18 June 1997
Pedestrian transport policies
The merging of Britain's Transport and Environment portfolios into a new
super-ministry for John Prescott MP is supposed to be good for the
environment and good for transport.
But, as Austin Williams argues, it is proving to be more to do with
lecturing people about how to live their lives than helping them to get
from A to B
The argument for an integrated transportation system is irresistible. The
idea that we will be able to travel to any point in the country (and
beyond) by bus or train without inconvenience is the stuff of dreams. No
more waiting for hours for your connection, no more rushing for the last
bus, each stage in the journey will be linked by inter-transport nodes for
maximum convenience. Not as adaptable as the motorcar but less stressful
and giving you time to do other things on the journey.
Unfortunately, it remains the stuff of dreams. Transport Secretary, Gavin
Strang MP, argued that it would be foolish to introduce measures for
cheaper, better and more frequent public transportation while we are still
'psychologically wedded' to the motor car. The car, it is argued, is that
ultimate residual statement of Thatcherite individualism. The selfish,
raging motorist, who refuses to car-share represents a mindset which must
be broken if New Labour is to reforge a New Britain. We have to prove
ourselves worthy of public transport - they would have us believe. We must
show Gavin that we can be trusted.
This is "Don't Choke Britain Month", which is intended to make us more
aware of the hazards of pollution, especially that caused by the combustion
engine. Exciting events for your diary include: "National Breathe Easy
Week", "National Bike Week", "National Car-Free Day" and "Walk-to-School
Week". As you can see, the intention is to promote non-car means of getting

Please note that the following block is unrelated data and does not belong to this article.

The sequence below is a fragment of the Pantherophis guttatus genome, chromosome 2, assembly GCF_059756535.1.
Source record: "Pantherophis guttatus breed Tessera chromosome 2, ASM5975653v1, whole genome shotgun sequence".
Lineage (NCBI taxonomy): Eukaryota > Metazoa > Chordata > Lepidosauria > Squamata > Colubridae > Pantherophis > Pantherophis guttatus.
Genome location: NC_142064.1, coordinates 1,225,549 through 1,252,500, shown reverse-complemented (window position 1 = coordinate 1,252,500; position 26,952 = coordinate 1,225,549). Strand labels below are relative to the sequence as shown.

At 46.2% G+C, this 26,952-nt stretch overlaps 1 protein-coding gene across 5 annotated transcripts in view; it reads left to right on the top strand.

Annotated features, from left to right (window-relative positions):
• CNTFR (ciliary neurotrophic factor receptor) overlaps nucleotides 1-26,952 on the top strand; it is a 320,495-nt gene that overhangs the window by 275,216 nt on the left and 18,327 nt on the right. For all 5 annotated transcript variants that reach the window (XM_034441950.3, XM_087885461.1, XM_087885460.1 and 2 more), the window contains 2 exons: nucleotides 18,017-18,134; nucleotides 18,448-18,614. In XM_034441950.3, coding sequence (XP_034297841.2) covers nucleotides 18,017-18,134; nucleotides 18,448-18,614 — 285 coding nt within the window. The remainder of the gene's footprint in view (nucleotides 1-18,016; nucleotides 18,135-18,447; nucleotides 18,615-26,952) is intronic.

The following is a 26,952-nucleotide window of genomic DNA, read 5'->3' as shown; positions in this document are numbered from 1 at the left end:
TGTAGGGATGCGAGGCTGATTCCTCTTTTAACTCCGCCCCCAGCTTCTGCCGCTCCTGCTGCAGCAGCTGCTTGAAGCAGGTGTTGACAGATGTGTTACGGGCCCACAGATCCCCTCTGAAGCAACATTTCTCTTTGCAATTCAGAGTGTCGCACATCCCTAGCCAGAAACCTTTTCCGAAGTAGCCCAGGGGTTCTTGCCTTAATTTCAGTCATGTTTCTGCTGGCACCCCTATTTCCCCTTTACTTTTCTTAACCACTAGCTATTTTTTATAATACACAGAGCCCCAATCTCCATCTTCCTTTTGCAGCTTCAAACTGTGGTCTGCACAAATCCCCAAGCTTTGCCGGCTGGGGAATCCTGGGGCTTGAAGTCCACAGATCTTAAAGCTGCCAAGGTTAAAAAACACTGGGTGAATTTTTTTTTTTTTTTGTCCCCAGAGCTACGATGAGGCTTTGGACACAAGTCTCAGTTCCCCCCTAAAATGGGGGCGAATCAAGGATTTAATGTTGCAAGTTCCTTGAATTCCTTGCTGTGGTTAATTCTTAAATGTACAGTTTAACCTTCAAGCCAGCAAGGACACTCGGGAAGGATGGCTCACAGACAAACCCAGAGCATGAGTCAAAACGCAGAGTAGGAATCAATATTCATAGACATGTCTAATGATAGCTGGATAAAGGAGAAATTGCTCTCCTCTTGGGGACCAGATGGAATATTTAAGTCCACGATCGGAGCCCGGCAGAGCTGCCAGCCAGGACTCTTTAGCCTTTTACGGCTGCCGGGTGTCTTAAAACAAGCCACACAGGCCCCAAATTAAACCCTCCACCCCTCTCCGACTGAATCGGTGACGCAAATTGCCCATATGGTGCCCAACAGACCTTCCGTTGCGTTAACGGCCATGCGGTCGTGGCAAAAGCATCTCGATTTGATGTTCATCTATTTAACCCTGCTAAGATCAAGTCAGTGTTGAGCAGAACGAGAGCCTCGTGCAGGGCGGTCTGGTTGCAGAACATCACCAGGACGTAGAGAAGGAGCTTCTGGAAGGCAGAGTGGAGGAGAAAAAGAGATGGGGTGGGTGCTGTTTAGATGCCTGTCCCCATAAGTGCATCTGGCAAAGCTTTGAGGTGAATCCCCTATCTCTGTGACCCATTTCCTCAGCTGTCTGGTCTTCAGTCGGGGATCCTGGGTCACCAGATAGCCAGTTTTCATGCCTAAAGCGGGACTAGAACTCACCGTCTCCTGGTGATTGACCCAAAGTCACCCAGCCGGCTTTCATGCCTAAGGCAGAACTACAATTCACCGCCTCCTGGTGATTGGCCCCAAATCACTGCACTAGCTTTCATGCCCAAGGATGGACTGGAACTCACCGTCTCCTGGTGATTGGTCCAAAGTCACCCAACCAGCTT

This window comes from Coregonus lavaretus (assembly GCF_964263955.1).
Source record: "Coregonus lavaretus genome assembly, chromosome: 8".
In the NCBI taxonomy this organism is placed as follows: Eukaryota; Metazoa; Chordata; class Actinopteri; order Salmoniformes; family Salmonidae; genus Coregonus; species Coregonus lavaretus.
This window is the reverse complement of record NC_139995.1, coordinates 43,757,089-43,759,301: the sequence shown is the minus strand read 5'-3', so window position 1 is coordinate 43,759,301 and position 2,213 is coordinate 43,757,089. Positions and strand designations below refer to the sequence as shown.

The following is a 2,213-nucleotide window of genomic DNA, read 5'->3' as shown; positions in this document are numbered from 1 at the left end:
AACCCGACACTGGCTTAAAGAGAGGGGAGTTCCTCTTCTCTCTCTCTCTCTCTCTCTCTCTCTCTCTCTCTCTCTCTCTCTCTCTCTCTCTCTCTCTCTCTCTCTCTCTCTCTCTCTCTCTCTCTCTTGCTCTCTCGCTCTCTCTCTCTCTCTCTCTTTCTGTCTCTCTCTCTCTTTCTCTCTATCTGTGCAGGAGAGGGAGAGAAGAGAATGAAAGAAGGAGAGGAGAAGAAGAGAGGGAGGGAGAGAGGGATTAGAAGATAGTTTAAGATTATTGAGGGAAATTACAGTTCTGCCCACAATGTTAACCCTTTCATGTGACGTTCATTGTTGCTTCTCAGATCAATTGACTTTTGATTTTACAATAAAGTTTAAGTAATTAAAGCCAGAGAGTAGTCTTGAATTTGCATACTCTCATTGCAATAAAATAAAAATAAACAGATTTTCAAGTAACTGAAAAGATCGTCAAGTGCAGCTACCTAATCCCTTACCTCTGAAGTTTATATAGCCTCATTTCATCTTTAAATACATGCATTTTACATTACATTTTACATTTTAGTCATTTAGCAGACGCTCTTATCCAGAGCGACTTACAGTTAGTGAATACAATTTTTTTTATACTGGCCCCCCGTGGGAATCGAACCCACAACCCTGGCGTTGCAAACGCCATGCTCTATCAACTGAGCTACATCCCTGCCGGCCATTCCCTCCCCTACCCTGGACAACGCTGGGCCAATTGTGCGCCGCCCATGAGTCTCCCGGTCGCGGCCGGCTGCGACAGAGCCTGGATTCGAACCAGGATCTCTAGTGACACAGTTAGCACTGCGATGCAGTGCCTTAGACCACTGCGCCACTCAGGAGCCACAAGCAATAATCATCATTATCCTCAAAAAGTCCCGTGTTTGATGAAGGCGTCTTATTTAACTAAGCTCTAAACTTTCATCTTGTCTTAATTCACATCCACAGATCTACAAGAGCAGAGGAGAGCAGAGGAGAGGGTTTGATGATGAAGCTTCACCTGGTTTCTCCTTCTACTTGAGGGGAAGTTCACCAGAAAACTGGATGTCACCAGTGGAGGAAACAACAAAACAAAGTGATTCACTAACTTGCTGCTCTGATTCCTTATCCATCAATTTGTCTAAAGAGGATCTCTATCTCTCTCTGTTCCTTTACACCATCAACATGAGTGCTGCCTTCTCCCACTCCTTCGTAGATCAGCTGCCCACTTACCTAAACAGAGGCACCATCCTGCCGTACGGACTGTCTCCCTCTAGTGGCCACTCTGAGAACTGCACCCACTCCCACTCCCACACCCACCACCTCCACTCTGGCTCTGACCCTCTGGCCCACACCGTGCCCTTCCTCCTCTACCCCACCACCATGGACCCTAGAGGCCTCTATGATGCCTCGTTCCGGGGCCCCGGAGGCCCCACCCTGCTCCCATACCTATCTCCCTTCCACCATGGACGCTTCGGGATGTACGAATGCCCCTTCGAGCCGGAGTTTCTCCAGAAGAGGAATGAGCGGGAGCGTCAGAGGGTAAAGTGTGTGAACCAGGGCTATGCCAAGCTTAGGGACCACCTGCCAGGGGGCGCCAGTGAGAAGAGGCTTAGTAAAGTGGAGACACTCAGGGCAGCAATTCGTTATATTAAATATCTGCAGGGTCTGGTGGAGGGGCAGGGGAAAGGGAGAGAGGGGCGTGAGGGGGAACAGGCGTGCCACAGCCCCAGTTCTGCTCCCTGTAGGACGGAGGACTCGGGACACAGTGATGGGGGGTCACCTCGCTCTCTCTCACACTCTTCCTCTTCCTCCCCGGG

from A to B.
Traditionally the motor car has been blamed for pollution, but with air
quality standards higher than they have been for over 15 years and much
better than the famous London smogs of half a century ago, the goalposts
have moved from talking about pollution to talking about congestion.
Instead of concerns about exhaust emissions, it is now argued that the
major threat to our well-being is posed by swathes of tarmacadam destroying
community life. It has apparently taken away "from our children a freedom
to play in the street", according to ex-Transport 2000 chair, Harley
Indeed, under the recently passed "Road Traffic Reduction Act 1997" and its
follow-up "Road Traffic Reduction (National Targets) Bill", the objectives,
as far as its sponsors in the Green Party and Friends of the Earth are
concerned, are to reclaim the streets for communities; to "encourage or
enable cycling and walking ... [and to] alter planning policies so as to
reduce the need to travel". Public transport does not even figure in the
debate. Instead we are treated to a sermon about selfishness and the
community benefits of the humble bicycle.
"Live the impossible dream:", says National Bike's newspaper, Lifestyle.
"Eat yourself silly, and still lose weight!" "Burn fat, eat well, and live
longer". (As I contemplate my middle-aged spread, I'm sorely tempted to
walk the 400 metres to the chip shop.)
Sustrans, the National Cycle Network has been allocated GBP42.5 million by
the Millennium Commission to construct 6,500 miles of cycleways by 2005.
"The routes now being created will help civilise local communities", says
Jeremy Paxman, patron of Sustrans. Some transport spokesmen have even
floated the idea of jitneys, third world mini-buses crammed with passengers
to the point of overflowing, as an example of community-building social
However, the very nature of the authoritarian social contract that is
involved in this discussion underwrites the cosy imagery of the bucolic
idyll. A number of influential lobby groups already support higher fuel
charges and road-tolling, while Camden Council in north London have
confirmed their plans for no-car tenancies, whereby if you have a car or
subsequently purchase one, you will be liable for eviction for behaving
unsustainably. Newcastle-upon-Tyne is introducing measures to ban cars from
the city altogether. New Labour is happy to listen. It would seem that
slashing the road building programme is a policy of responsible government.
Car drivers will become the Smokers of the New Millennium, banished to the
margins of the city.
If we want to achieve a better transport system we should strive for
investment in better technologies and integrate infrastructural projects so
that they provide decent levels of local services and access to those
services. What we find however, is that there are increasing calls for
constraint barely disguised in the rhetoric of liberty (hypocrisy is the
vice that pays homage to virtue).
"We must reclaim the streets for people", say Transport 2000. "Parking
controls, reduced speed limits, ... and traffic bans can all help." Bans,
prohibitions and penalties. We seem to have come a long way from campaigns
to free up the system.
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